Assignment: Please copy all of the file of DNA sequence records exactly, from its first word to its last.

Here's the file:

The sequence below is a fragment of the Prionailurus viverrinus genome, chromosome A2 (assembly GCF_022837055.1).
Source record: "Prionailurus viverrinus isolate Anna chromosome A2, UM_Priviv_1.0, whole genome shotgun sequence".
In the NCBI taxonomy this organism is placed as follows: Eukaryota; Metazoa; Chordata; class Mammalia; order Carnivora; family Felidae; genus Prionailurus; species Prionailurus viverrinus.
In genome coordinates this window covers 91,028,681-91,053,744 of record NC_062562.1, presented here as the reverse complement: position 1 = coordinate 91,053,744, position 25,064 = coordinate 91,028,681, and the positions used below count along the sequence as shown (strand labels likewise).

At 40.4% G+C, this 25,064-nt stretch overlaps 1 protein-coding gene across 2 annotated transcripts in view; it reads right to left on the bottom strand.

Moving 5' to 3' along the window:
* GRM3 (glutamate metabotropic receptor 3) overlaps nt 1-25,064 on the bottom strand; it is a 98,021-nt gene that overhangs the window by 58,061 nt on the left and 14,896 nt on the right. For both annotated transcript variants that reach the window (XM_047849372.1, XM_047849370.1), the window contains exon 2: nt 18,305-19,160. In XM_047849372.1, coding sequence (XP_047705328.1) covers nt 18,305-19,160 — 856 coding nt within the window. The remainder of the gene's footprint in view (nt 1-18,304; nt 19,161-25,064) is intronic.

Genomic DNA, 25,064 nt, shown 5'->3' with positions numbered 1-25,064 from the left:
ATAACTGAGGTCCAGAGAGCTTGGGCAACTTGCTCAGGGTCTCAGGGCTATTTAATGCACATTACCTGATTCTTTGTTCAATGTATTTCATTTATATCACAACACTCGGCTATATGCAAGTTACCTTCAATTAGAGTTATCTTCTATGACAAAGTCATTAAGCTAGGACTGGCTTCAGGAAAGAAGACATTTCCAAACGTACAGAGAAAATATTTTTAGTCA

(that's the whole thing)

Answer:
The sequence below is a fragment of the Prionailurus viverrinus genome, chromosome A2 (assembly GCF_022837055.1).
Source record: "Prionailurus viverrinus isolate Anna chromosome A2, UM_Priviv_1.0, whole genome shotgun sequence".
In the NCBI taxonomy this organism is placed as follows: Eukaryota; Metazoa; Chordata; class Mammalia; order Carnivora; family Felidae; genus Prionailurus; species Prionailurus viverrinus.
In genome coordinates this window covers 91,028,681-91,053,744 of record NC_062562.1, presented here as the reverse complement: position 1 = coordinate 91,053,744, position 25,064 = coordinate 91,028,681, and the positions used below count along the sequence as shown (strand labels likewise).

At 40.4% G+C, this 25,064-nt stretch overlaps 1 protein-coding gene across 2 annotated transcripts in view; it reads right to left on the bottom strand.

Moving 5' to 3' along the window:
* GRM3 (glutamate metabotropic receptor 3) overlaps nt 1-25,064 on the bottom strand; it is a 98,021-nt gene that overhangs the window by 58,061 nt on the left and 14,896 nt on the right. For both annotated transcript variants that reach the window (XM_047849372.1, XM_047849370.1), the window contains exon 2: nt 18,305-19,160. In XM_047849372.1, coding sequence (XP_047705328.1) covers nt 18,305-19,160 — 856 coding nt within the window. The remainder of the gene's footprint in view (nt 1-18,304; nt 19,161-25,064) is intronic.

Genomic DNA, 25,064 nt, shown 5'->3' with positions numbered 1-25,064 from the left:
ATAACTGAGGTCCAGAGAGCTTGGGCAACTTGCTCAGGGTCTCAGGGCTATTTAATGCACATTACCTGATTCTTTGTTCAATGTATTTCATTTATATCACAACACTCGGCTATATGCAAGTTACCTTCAATTAGAGTTATCTTCTATGACAAAGTCATTAAGCTAGGACTGGCTTCAGGAAAGAAGACATTTCCAAACGTACAGAGAAAATATTTTTAGTCA